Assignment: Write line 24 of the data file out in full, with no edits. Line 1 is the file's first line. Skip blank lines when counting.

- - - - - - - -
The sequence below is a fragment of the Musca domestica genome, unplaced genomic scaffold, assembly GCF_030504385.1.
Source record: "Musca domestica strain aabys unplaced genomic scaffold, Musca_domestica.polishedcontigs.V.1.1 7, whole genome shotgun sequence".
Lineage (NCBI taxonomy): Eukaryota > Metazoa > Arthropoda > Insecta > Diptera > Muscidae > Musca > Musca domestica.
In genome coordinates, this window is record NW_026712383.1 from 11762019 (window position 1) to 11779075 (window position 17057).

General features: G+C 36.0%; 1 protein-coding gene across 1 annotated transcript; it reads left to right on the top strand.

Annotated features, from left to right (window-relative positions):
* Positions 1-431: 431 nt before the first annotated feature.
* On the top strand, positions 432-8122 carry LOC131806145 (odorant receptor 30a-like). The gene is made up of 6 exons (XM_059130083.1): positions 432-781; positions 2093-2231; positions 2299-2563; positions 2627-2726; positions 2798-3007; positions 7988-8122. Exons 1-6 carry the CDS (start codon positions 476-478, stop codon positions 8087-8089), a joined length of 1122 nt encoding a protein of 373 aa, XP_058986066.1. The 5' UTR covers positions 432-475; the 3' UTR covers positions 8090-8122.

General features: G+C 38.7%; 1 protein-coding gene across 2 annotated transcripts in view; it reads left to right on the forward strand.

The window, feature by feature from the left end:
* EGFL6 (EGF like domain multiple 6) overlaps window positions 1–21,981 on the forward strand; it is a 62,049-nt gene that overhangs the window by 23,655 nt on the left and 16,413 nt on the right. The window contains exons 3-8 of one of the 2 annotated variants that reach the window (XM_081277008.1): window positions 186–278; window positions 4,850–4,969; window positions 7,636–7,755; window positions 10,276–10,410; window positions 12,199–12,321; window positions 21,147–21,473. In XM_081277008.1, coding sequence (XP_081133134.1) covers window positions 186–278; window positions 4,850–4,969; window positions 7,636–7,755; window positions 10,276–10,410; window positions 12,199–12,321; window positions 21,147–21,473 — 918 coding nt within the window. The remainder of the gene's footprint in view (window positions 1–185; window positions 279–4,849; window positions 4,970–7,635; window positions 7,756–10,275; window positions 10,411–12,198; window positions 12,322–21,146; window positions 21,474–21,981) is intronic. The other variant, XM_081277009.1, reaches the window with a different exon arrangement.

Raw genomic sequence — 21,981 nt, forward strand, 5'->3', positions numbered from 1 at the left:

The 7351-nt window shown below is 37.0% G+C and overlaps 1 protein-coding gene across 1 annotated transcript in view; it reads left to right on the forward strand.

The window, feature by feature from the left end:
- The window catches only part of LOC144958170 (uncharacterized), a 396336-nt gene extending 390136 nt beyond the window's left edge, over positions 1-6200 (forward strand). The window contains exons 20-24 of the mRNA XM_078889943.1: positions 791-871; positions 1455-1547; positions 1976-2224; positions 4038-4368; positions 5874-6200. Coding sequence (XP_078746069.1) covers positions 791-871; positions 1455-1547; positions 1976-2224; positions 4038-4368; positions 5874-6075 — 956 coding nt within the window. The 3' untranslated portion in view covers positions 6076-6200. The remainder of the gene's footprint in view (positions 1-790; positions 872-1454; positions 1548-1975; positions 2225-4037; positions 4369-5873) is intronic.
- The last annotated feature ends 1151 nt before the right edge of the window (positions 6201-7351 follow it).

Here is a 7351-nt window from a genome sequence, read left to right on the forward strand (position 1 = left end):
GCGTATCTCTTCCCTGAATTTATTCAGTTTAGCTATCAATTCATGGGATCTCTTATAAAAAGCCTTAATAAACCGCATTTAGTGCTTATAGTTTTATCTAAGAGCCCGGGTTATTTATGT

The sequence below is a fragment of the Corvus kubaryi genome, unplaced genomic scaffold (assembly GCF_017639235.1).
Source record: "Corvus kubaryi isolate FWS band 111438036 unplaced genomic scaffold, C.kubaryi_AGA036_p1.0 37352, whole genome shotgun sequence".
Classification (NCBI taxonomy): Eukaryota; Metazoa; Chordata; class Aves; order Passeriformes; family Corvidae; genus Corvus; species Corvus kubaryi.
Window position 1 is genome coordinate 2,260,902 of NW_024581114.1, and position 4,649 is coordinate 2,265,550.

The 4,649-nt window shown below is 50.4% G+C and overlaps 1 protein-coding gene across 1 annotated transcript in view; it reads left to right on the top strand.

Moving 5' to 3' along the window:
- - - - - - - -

Moving 5' to 3' along the window: